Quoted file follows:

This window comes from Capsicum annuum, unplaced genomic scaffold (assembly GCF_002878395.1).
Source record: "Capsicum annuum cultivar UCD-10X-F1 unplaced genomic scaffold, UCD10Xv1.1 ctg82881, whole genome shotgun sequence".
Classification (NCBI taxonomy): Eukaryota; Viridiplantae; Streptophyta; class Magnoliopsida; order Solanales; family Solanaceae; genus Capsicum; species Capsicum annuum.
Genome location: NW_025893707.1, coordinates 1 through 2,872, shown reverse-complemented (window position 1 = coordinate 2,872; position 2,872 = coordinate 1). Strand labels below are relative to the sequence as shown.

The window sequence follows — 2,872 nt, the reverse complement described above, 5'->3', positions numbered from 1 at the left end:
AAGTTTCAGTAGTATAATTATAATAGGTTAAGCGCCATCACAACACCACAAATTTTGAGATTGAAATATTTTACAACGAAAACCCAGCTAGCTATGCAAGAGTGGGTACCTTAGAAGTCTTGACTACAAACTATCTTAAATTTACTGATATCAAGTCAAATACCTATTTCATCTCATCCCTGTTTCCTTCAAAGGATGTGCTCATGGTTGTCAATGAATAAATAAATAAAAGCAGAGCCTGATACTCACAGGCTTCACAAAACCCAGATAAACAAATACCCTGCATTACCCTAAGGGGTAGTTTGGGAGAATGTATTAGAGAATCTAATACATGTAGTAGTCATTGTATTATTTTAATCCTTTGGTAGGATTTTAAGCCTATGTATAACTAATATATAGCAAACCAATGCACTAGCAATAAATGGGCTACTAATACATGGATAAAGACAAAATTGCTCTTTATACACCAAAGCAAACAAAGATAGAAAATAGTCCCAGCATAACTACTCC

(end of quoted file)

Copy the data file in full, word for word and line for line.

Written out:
This window comes from Capsicum annuum, unplaced genomic scaffold (assembly GCF_002878395.1).
Source record: "Capsicum annuum cultivar UCD-10X-F1 unplaced genomic scaffold, UCD10Xv1.1 ctg82881, whole genome shotgun sequence".
Classification (NCBI taxonomy): Eukaryota; Viridiplantae; Streptophyta; class Magnoliopsida; order Solanales; family Solanaceae; genus Capsicum; species Capsicum annuum.
Genome location: NW_025893707.1, coordinates 1 through 2,872, shown reverse-complemented (window position 1 = coordinate 2,872; position 2,872 = coordinate 1). Strand labels below are relative to the sequence as shown.

The window sequence follows — 2,872 nt, the reverse complement described above, 5'->3', positions numbered from 1 at the left end:
AAGTTTCAGTAGTATAATTATAATAGGTTAAGCGCCATCACAACACCACAAATTTTGAGATTGAAATATTTTACAACGAAAACCCAGCTAGCTATGCAAGAGTGGGTACCTTAGAAGTCTTGACTACAAACTATCTTAAATTTACTGATATCAAGTCAAATACCTATTTCATCTCATCCCTGTTTCCTTCAAAGGATGTGCTCATGGTTGTCAATGAATAAATAAATAAAAGCAGAGCCTGATACTCACAGGCTTCACAAAACCCAGATAAACAAATACCCTGCATTACCCTAAGGGGTAGTTTGGGAGAATGTATTAGAGAATCTAATACATGTAGTAGTCATTGTATTATTTTAATCCTTTGGTAGGATTTTAAGCCTATGTATAACTAATATATAGCAAACCAATGCACTAGCAATAAATGGGCTACTAATACATGGATAAAGACAAAATTGCTCTTTATACACCAAAGCAAACAAAGATAGAAAATAGTCCCAGCATAACTACTCC